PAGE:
7. Experimental and theoretical determination of the optical gap of the Au144(SC2H4Ph)60 cluster and  the (Au/Ag)144(SC2H4Ph)60 nanoalloys. J. Koivisto, S. Malola, C. Kumara, A. dass, H. Häkkinen, M. Pettersson, J. Phys. Chem. Lett. 3 (2012) 3076 – 3080.
  8. Electronic and vibrational signatures of the Au102(p-MBA)44 cluster. E. Hulkko, O. Lopez-Acevedo, J. Koivisto, Y. Levi-Kalisman, R. D. Kornberg, M. Pettersson, H. Häkkinen. J. Am. Chem. Soc. 133 (2011) 3752 – 3755.
  9. Characterization of iron-carbonyl-protected gold clusters. O. Lopez-Acevedo, J. Rintala, S. Virtanen, C. Femoni, C. Tiozzo, H. Grönbeck, M. Pettersson, H. Häkkinen, J. Am. Chem. Soc. 131 (2009) 12573 – 12575.

Carbon nanotubes

Carbon nanotubes have remarkable properties making them good candidates for many applications varying from strengthening of materials to supercapacitors, chemical sensors and molecular electronics. However, lack of large scale synthesis of carbon nanotubes with specific structure hinders development of many applications. Specific information on carbon nanotubes can be obtained at a single nanotube level. Our approach is to study single walled carbon nanotubes (SWCNT) at an individual tube level by optical spectroscopy. To this end, we have developed methodology for producing samples where individual SWCNTs are suspended over a slit.

This provides an optimal configuration for optical studies since there is no background from substrate. Moreover, the structure of the tubes can be determined by electron diffraction which allows obtaining structure-specific information. We are interested in nonlinear spectroscopic measurements of individual SWCNTs. We are applying four wave mixing (FWM) and second harmonic generation (SHG) for studying issues such as excitonic dynamics, photo-oxidation and chirality induced SHG.


  1. Local photo-oxidation of individual single walled carbon nanotubes probed by femtosecond four wave mixing imaging. J. Aumanen, A. Johansson, O. Herranen, P. Myllyperkiö, M. Pettersson, Phys. Chem. Chem. Phys. 17 (2015) 209 – 216.
  2. Measurement of optical second-harmonic imaging from an individual single-walled carbon nanotube. M. J. Huttunen, O. Herranen, A. Johansson, H. Jiang, P. R. Mudimela, P. Myllyperkiö, G. Bautista, A. G. Nasibulin, E. I. Kauppinen, M. Ahlskog, M. Kauranen, and M. Pettersson, New J. Phys. 15 (2013) 083043.
  3. Water-soluble carbon nanotubes through sugar azide functionalization. H. Leinonen, M. Pettersson, M. Lajunen. Carbon, 49 (2011) 1299 – 1304.
  4. Femtosecond four-wave-mixing spectroscopy of suspended individual semiconducting single-walled carbon nanotubes. P. Myllyperkiö, O. Herranen, J. Rintala, H. Jiang, P. R. Mudimela, Z. Zhu, A. G. Nasibulin, A. Johansson, E. I. Kauppinen, M. Ahlskog, M. Pettersson, ACS Nano, 4 (2010) 6780 – 6786.
  5. Effect of alumina/Iron catalysts with the use of different ferrous compounds on the formation of carbon nanotubes. X. Zhang, J.-P. Nikkanen, J. Rintala, M. Pettersson, T. Kanerva, J. Laakso, E. Levänen, T. Mäntylä, J. Ceram. Sci. Tech. 01 (2010) 51 – 54.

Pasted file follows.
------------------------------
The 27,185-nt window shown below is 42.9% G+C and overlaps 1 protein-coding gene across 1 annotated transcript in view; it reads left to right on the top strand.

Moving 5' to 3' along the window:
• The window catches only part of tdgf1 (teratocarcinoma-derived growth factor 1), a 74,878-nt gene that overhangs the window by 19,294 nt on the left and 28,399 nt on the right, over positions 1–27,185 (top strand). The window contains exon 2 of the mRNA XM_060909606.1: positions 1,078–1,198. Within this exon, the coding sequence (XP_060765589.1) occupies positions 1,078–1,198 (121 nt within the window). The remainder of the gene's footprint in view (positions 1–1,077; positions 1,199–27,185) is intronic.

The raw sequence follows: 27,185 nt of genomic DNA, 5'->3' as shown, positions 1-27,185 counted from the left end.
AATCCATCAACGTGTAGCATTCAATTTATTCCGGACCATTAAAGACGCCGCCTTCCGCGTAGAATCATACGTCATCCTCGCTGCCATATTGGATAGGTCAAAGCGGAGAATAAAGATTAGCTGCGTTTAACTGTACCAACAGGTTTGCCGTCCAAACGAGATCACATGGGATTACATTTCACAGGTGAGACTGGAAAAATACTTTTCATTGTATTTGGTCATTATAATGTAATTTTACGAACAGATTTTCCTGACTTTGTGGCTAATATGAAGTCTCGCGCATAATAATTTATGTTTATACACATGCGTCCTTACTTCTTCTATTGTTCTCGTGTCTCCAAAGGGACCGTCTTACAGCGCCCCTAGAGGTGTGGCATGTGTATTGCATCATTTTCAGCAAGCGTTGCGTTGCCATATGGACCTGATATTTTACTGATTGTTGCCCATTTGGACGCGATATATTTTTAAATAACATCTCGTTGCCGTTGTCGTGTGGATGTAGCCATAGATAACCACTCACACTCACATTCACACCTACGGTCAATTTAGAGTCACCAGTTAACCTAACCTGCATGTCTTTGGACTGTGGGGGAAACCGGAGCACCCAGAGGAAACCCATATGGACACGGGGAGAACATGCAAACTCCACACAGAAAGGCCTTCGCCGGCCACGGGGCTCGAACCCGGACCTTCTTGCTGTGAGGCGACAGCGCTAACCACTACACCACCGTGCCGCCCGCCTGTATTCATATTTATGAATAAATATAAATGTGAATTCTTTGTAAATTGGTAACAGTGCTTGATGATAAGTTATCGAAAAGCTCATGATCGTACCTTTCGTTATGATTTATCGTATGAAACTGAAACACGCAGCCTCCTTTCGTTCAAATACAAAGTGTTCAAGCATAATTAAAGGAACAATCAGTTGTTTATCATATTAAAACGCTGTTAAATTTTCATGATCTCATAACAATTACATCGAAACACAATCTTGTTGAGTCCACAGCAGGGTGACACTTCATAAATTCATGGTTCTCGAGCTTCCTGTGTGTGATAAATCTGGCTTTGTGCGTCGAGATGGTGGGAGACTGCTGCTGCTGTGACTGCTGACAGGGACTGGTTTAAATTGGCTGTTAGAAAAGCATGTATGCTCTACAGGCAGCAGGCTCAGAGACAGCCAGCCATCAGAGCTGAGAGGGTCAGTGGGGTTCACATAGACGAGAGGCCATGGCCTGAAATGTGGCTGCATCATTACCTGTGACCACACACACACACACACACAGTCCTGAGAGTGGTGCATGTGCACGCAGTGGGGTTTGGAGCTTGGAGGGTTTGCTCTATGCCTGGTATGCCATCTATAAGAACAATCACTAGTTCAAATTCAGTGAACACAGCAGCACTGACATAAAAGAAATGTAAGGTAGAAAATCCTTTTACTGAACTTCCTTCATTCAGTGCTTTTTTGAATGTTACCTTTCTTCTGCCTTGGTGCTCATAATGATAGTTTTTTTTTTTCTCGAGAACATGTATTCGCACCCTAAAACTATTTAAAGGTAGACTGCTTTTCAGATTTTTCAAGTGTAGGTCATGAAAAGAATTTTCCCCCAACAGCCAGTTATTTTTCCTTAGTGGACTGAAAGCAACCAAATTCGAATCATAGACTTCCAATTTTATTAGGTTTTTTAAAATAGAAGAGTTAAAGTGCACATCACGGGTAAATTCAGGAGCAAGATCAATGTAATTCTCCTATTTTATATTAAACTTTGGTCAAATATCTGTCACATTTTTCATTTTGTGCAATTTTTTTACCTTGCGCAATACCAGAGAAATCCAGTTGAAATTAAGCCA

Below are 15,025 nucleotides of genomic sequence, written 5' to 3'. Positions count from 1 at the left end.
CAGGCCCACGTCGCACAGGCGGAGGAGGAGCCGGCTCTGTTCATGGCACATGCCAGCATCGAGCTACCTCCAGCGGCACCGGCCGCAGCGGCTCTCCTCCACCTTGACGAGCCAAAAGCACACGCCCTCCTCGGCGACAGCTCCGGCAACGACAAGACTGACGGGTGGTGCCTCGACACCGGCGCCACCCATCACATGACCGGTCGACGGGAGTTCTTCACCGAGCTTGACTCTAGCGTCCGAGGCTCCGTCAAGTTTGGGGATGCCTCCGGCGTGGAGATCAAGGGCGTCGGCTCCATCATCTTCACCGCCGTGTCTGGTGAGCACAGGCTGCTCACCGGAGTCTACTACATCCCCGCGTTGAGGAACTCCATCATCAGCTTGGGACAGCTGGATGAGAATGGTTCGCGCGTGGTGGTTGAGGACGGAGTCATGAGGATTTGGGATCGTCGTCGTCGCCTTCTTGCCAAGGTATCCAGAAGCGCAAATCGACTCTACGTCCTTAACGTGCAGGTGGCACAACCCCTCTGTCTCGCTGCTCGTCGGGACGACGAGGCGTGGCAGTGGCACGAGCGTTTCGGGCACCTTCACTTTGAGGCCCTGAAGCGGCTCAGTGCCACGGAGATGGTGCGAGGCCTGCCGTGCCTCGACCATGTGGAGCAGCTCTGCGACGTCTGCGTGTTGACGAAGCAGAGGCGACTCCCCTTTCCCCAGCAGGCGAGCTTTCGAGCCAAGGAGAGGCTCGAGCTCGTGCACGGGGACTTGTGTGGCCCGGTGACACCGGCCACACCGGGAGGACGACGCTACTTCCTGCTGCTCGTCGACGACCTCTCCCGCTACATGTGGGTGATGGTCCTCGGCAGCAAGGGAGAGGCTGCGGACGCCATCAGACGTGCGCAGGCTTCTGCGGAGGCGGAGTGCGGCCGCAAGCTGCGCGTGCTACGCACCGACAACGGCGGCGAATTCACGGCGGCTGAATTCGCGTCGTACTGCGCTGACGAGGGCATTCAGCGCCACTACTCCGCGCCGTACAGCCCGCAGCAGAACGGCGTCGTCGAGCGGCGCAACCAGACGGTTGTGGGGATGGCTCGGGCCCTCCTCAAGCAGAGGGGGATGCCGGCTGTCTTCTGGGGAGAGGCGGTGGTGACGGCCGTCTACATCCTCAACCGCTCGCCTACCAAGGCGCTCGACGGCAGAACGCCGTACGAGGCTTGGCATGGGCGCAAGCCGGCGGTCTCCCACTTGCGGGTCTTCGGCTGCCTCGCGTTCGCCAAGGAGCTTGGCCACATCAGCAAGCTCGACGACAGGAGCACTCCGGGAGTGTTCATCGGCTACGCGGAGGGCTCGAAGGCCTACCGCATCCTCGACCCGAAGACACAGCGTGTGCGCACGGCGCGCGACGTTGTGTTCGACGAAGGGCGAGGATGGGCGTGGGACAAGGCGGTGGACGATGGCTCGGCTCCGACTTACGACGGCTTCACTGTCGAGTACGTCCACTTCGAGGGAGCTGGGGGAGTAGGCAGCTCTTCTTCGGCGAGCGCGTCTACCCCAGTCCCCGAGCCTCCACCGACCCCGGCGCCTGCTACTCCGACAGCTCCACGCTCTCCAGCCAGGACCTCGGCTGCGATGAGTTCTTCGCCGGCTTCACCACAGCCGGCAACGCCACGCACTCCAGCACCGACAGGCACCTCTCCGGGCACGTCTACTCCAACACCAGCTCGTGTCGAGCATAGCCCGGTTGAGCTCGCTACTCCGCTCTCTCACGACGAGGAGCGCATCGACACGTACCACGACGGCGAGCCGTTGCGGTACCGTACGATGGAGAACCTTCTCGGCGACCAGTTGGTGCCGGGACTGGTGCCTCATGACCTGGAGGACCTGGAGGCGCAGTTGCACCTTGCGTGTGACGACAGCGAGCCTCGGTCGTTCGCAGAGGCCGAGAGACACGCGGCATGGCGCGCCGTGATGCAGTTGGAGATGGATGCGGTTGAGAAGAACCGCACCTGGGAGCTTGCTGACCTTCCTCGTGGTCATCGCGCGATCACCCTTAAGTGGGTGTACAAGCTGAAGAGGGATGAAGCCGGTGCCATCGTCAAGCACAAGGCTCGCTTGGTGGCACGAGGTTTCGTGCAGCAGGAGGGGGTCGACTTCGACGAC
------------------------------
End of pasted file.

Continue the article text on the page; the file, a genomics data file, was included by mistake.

6. New nitrene functionalizations onto sidewalls of carbon nanotubes and their spectroscopic analysisH. Leinonen, J. Rintala, A. Siitonen, M. Lajunen, M. Pettersson, Carbon, 48 (2010) 2425 – 2434.
  7. Electronic transport measurements and Raman spectroscopy on carbon nanotube devices. O. Herranen, J. Rintala, A. Johansson, P. Queipo, A. G. Nasibulin, E. I. Kauppinen, M. Pettersson, M. Ahlskog, Phys. Stat. Solidi B, 246 (2009) 2853 – 2856.
  8. Raman spectroscopy and low temperature transport measurements of individual single walled carbon nanotubes with varying thickness. J. Rintala, O. Herranen, A. Johansson, M. Ahlskog, M. Pettersson, J. Phys. Chem. C, 113 (2009) 15398 – 15404.
  9. Temperature dependence of electronic transitions of single-wall carbon nanotubes: Observation of an abrupt blueshift in near infrared absorption. Anni Siitonen, Henrik Kunttu, and Mika Pettersson, J. Phys. Chem. C 111 (2007) 1888.

Applied spectroscopy

In this research we use spectroscopic knowledge to develop new techniques and instruments for various applications, or use spectroscopy for solving questions in various fields. The research is heavily motivated by industrial aspects and we are eager to collaborate with industry in their problems. In particular, we have found many times that we are able to solve questions which industry has presented to us. Thus, we encourage you to contact us if you have a specific problem in mind that might be suitable for our expertise.

Here are some examples of projects:


Recenart is multidisciplinary project aiming at investigations of art pieces. The project involves art historians, chemists, physicists and IT experts in a unique team that can bring into light new knowledge about the art pieces under investigation. Our group is specifically developing a nanotechnology based security marking method for original items. We are also using Raman spectroscopy for material research of art.

NinGas Gas analyser

We have developed non-invasive gas analysis technology based on Raman spectroscopy. Our unique NinGas analyser is able to measure quantitatively gases such as oxygen, nitrogen, carbon dioxide or hydrogen inside a closed volume in few seconds. Typical application areas are food industry (modified atmosphere packaging) and process industry. This technology is available for commercialization. We can also make instruments by order.